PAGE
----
Earlier this year, many Canadians were taken aback by reports of a secret trade agreement that conjured up images of iPod-searching border guards and tough new penalties for every day activities. The Anti-Counterfeiting Trade Agreement, currently being negotiated by Canada, the United States, Japan, the European Union, and a handful other countries, generated sufficient public concern such that then-Industry Minister Jim Prentice specifically denied any links between the treaty and proposed new legislation.
While the ACTA debate has largely disappeared from the public radar screen, the negotiations continue. Over the summer, I reported about attempts to establish a private consultation committee composed of industry groups that excluded public interest organizations.
The status of the consultation committee remains unknown, but newly obtained documents under the Access to Information Act provide additional insights into the secretive nature of the negotiations as well as the results of a limited public consultation conducted by the Department of Foreign Affairs in the spring.
The documents confirm that two countries – the United States and Japan – have emerged as the primary supporters and drafters of the treaty. Countries have met three times in recent months to discuss elements of the treaty with those two countries providing draft treaty language to the other participants just prior to the formal meeting.
For example, in late May, the U.S. and Japan forwarded draft treaty language on new border measures provisions to the Canadian delegation, two weeks before a round of talks in Washington. According to Australian officials, subsequent meetings in Geneva and Tokyo addressed statutory damages and criminal provisions for unauthorized camcording. The next meeting is set for Brussels in early December with Internet issues on the agenda.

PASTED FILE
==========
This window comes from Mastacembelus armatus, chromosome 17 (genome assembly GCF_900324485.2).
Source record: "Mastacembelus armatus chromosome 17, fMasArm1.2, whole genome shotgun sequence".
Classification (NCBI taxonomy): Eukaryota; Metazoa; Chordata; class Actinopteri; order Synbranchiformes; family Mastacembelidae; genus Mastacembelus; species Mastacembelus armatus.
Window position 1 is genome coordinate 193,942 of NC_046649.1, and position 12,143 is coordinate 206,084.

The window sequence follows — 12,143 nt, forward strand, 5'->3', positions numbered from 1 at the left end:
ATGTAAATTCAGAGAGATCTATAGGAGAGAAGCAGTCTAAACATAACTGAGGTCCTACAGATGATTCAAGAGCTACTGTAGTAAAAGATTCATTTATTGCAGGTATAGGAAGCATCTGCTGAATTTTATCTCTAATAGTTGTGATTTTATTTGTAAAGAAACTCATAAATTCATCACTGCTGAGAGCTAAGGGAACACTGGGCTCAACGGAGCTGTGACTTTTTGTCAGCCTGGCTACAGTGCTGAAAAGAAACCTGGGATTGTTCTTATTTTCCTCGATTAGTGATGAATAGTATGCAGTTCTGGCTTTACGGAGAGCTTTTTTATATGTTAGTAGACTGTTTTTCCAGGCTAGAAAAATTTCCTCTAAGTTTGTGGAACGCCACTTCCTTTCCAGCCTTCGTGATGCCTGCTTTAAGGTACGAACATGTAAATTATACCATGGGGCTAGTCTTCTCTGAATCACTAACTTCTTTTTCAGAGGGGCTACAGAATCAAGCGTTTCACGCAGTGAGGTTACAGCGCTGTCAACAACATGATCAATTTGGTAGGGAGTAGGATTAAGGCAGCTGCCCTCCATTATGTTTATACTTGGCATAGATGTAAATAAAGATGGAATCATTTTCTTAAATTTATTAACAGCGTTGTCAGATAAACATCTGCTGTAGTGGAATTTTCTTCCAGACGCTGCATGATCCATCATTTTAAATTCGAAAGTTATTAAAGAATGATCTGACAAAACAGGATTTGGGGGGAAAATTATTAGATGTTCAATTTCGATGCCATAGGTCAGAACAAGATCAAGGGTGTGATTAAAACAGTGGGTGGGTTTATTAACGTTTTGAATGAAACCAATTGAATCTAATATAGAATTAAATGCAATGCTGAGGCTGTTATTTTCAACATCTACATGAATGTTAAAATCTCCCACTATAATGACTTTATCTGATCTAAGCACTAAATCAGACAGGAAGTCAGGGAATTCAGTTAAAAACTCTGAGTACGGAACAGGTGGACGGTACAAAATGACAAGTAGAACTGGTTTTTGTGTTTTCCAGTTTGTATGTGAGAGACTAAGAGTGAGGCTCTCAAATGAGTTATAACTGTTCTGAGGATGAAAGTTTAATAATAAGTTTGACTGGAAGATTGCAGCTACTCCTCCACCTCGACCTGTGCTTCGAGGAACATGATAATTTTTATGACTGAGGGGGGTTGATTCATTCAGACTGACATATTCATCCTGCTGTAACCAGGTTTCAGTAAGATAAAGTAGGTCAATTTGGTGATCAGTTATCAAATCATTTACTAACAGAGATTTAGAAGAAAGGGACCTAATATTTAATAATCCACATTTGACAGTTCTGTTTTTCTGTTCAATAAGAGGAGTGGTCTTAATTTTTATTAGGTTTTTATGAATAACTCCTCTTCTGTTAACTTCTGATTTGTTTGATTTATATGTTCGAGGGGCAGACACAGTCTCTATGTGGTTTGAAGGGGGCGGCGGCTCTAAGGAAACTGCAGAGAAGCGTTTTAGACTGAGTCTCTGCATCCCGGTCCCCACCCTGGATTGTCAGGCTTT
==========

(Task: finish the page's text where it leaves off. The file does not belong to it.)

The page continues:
Although bits of information about the meetings have leaked out, participating countries have gone to great lengths to keep the negotiations under wraps. Countries are prohibited from discussing the substance of the discussions and all documents are subject to strict confidentiality conditions. Secret negotiations are common for trade agreements, however, international intellectual property agreements have traditionally been conducted in a more open and transparent manner.
The internal government documents also shed light into the results of a brief Canadian consultation on ACTA. Launched in April 2008, the Department of Foreign Affairs consultation invited the public to express their views on the treaty and the negotiation process (a difficult chore given the limited public information currently available).
While the Foreign Affairs has yet to publicly reveal the results of the consultation (the department even refused to share individual submissions with other Canadian government departments), an internal draft report summarizing the responses notes that "individual Canadian citizens were generally critical of Canada’s role in the formal negotiation of ACTA." Individual responses cited the lack of transparency associated with the process, the absence of evidence that a new treaty is needed, the exclusion of developing countries from the negotiations, and the concern that ACTA might undermine Canadian law.
The consultation also generated responses from 13 Canadian business associations. Many received personal invitations to participate in the consultation from government departments as Canadian Heritage alone notified 23 groups it considers its stakeholders.
These business groups were not only generally supportive of ACTA, but some asked for the inclusion of provisions that would necessitate significant changes to Canadian law. For example, one submission recommended provisions mandating that Internet service providers terminate Internet access in cases of repeated allegations of infringement. Another asked that the treaty make no distinction between penalties for commercial and non-commercial infringement.
To date, it appears that ACTA is pushing Canada toward a host of new international commitments that are drafted by officials in Washington and Tokyo with virtually no public input. With the next round of negotiations only weeks away, these new revelations reinforce the necessity for new Industry Minister Tony Clement and Canadian Heritage Minister James Moore to open the process to greater public scrutiny and discussion.
Michael Geist holds the Canada Research Chair in Internet and E-commerce Law at the University of Ottawa, Faculty of Law. He can reached at firstname.lastname@example.org or online at www.michaelgeist.ca.